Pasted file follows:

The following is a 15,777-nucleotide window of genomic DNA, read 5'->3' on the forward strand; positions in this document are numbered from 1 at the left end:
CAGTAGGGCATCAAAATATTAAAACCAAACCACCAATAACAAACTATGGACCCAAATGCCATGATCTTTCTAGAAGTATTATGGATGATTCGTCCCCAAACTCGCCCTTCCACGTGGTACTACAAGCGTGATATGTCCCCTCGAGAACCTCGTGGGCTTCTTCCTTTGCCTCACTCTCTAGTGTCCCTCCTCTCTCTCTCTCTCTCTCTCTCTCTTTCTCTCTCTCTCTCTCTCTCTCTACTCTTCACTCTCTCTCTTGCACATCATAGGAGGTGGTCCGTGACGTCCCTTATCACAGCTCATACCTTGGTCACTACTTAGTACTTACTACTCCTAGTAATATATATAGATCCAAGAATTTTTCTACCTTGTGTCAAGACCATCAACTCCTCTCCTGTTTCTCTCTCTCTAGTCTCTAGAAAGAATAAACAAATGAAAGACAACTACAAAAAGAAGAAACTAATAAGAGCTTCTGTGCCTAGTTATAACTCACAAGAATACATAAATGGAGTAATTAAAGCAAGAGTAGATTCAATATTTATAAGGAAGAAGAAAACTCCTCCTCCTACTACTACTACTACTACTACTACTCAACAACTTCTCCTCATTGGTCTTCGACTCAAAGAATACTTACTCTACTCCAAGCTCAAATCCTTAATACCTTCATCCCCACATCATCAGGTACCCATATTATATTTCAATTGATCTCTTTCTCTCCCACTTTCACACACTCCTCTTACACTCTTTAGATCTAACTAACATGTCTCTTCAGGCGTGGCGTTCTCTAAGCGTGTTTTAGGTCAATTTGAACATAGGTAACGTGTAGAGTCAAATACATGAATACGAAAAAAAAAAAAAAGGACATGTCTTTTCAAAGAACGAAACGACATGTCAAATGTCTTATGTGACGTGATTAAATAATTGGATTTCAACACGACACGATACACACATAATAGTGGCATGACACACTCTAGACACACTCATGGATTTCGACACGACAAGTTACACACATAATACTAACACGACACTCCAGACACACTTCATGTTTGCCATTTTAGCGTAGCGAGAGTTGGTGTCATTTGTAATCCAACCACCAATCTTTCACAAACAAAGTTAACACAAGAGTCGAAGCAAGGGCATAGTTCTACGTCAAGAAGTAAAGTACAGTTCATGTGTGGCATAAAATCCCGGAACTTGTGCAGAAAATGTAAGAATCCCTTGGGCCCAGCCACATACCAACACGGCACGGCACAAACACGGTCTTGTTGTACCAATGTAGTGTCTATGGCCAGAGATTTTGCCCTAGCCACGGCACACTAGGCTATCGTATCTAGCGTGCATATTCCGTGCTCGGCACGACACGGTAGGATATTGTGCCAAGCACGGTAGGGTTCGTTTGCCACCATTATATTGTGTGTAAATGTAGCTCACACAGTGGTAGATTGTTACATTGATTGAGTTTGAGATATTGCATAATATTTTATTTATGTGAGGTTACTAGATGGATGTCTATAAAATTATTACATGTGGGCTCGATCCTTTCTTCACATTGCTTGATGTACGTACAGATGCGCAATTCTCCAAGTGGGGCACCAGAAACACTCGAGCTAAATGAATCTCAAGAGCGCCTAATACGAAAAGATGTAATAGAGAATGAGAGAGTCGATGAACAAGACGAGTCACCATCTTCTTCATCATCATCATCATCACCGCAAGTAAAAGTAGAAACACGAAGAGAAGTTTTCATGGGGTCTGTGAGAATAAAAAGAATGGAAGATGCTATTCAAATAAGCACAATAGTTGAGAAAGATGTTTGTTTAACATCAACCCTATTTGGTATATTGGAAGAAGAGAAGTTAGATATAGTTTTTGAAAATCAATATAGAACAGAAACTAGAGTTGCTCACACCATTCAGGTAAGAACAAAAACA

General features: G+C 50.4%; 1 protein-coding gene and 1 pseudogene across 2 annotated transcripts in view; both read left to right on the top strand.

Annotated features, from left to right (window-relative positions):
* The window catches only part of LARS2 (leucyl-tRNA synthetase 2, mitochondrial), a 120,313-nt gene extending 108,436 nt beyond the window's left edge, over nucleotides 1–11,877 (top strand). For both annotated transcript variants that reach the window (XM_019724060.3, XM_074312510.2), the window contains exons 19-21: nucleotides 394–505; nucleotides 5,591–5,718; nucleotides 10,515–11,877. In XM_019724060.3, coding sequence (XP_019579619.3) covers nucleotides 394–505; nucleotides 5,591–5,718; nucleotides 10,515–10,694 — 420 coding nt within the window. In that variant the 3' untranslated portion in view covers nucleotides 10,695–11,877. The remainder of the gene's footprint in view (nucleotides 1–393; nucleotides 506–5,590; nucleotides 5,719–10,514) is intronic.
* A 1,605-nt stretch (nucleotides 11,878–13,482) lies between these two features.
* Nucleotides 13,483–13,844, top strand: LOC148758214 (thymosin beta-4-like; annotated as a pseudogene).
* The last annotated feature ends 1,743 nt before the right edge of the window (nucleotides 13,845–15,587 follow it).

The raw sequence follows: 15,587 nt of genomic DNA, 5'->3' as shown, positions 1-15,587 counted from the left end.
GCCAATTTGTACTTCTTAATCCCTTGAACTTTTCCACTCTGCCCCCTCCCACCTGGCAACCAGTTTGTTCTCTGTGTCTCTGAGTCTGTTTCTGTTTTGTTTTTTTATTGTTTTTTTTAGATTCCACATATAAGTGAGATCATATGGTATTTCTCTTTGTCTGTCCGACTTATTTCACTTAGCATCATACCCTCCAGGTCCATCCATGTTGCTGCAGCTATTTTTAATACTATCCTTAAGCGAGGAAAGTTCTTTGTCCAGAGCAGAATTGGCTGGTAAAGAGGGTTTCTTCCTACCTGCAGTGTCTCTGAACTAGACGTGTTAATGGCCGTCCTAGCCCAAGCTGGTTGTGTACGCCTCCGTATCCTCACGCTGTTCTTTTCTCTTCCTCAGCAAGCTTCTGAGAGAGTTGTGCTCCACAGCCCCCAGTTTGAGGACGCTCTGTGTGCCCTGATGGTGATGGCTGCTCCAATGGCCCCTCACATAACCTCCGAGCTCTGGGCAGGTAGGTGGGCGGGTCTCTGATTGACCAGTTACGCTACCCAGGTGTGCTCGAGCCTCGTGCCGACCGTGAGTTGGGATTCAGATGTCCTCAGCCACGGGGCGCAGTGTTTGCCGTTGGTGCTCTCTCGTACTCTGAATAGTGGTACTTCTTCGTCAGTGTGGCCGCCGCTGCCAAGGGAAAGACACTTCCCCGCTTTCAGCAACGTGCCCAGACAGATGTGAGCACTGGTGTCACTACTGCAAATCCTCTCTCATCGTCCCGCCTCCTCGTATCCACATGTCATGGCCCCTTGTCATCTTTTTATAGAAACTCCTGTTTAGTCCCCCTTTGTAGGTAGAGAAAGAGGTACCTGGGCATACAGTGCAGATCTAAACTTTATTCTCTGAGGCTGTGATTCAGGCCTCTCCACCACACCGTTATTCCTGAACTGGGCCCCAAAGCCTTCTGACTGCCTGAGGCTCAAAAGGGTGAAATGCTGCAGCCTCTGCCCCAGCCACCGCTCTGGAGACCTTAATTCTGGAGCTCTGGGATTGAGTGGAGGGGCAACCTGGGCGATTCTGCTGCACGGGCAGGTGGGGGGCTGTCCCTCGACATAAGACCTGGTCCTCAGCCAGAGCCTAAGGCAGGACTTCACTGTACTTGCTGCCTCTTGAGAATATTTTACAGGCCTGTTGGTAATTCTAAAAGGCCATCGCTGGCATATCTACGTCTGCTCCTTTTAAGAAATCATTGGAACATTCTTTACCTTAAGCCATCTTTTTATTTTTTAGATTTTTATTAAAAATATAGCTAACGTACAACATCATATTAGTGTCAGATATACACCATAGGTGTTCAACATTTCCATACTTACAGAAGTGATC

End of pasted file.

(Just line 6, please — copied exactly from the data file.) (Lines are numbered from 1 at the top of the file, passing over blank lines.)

* A 1,605-nt stretch (nucleotides 11,878–13,482) lies between these two features.